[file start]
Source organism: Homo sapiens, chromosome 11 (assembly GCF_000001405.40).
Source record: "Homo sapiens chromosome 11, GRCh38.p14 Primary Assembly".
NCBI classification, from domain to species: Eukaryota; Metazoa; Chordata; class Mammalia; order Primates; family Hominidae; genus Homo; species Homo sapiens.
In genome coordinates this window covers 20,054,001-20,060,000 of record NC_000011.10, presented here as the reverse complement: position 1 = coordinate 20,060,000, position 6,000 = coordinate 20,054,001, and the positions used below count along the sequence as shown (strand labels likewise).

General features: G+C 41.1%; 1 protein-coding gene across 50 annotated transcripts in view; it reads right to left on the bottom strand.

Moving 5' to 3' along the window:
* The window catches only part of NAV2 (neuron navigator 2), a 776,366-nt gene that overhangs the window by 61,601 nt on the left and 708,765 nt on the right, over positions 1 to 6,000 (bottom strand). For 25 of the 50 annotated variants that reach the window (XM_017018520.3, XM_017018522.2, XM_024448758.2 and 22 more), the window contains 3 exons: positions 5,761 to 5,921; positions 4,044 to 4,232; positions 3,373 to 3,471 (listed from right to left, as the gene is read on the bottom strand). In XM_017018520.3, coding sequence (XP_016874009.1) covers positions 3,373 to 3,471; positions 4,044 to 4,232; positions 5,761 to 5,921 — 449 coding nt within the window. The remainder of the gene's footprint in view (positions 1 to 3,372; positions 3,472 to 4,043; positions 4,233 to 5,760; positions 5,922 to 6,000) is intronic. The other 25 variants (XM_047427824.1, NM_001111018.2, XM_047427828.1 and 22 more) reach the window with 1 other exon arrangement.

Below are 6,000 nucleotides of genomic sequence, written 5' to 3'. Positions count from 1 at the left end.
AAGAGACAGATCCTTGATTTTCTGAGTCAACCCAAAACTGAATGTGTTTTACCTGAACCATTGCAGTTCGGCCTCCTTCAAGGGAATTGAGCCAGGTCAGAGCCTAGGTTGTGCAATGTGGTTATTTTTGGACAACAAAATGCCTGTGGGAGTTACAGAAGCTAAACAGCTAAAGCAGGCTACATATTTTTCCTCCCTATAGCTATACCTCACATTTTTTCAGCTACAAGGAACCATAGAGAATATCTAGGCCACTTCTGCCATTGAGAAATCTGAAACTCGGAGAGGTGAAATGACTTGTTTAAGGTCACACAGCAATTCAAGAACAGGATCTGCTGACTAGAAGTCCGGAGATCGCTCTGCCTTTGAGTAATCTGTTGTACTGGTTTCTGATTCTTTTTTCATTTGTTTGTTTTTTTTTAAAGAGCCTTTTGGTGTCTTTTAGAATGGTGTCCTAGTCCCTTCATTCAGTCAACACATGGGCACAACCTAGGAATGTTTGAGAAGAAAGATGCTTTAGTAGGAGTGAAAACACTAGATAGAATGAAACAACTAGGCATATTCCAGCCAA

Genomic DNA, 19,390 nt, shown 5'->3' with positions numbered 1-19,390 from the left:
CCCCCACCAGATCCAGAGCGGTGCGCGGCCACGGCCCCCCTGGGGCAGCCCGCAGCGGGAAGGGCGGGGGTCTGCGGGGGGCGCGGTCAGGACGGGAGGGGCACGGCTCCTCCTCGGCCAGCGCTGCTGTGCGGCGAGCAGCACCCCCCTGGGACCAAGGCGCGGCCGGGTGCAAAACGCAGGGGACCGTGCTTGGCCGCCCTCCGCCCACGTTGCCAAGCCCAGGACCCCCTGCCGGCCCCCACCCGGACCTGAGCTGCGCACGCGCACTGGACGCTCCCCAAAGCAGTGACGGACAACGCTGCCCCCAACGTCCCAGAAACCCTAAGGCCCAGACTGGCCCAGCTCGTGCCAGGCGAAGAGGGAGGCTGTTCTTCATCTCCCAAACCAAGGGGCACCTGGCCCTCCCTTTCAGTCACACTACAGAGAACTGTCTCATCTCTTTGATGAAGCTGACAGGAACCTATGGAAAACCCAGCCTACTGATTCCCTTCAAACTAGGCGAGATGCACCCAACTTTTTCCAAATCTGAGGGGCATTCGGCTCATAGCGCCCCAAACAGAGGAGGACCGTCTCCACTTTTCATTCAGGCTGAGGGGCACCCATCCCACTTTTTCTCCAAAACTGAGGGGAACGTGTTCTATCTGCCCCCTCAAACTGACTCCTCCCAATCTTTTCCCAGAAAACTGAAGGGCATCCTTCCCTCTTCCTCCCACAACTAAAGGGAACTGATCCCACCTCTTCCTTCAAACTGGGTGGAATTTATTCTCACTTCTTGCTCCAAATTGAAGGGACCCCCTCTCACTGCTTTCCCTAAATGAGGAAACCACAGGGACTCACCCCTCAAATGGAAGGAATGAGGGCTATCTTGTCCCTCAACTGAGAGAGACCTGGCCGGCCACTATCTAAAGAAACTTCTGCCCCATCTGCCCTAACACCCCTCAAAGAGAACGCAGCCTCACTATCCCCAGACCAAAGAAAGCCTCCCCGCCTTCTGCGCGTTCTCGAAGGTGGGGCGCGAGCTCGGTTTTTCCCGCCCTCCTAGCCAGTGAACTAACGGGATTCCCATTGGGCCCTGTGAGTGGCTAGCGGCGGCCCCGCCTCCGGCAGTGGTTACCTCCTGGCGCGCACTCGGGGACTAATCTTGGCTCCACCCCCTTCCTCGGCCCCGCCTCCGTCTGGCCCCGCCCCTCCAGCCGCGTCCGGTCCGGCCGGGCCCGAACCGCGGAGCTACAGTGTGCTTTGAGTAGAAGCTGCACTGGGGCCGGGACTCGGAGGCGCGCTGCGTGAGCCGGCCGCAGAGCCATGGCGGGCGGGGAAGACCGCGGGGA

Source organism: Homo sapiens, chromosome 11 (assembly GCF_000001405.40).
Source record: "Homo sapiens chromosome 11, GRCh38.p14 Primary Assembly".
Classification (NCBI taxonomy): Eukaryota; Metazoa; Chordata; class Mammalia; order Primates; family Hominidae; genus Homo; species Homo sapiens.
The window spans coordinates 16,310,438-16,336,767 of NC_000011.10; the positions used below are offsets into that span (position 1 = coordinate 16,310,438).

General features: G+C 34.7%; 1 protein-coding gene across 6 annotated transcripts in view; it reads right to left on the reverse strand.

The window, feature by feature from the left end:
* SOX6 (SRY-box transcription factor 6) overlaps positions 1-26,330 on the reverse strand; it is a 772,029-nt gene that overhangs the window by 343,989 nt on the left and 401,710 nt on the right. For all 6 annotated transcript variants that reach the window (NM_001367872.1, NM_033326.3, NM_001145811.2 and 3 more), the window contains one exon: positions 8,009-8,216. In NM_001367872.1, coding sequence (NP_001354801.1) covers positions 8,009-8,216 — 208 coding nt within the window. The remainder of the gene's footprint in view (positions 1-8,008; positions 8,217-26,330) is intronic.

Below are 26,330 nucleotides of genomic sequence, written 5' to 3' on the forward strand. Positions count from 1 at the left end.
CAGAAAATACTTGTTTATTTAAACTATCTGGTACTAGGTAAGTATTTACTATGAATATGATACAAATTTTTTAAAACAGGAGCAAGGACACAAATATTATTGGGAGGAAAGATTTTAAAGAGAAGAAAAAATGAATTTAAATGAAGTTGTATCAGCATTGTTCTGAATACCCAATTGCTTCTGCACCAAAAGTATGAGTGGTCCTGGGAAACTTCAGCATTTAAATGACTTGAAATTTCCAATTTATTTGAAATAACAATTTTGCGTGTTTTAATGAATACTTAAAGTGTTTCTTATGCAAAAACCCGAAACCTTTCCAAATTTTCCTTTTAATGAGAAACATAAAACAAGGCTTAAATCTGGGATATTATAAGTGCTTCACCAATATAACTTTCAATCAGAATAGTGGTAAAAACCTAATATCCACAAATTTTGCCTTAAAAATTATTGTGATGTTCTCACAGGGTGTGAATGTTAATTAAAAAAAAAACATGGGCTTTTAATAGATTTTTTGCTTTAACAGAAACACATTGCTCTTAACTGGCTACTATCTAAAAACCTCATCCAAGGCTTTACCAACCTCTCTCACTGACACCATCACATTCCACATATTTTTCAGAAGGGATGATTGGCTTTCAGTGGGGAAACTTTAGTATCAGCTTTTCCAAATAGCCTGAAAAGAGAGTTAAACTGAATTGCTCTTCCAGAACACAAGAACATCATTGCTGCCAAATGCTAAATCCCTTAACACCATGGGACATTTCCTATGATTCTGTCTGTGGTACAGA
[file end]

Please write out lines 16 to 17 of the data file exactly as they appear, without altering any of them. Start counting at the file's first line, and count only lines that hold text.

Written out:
General features: G+C 34.7%; 1 protein-coding gene across 6 annotated transcripts in view; it reads right to left on the reverse strand.

The window, feature by feature from the left end: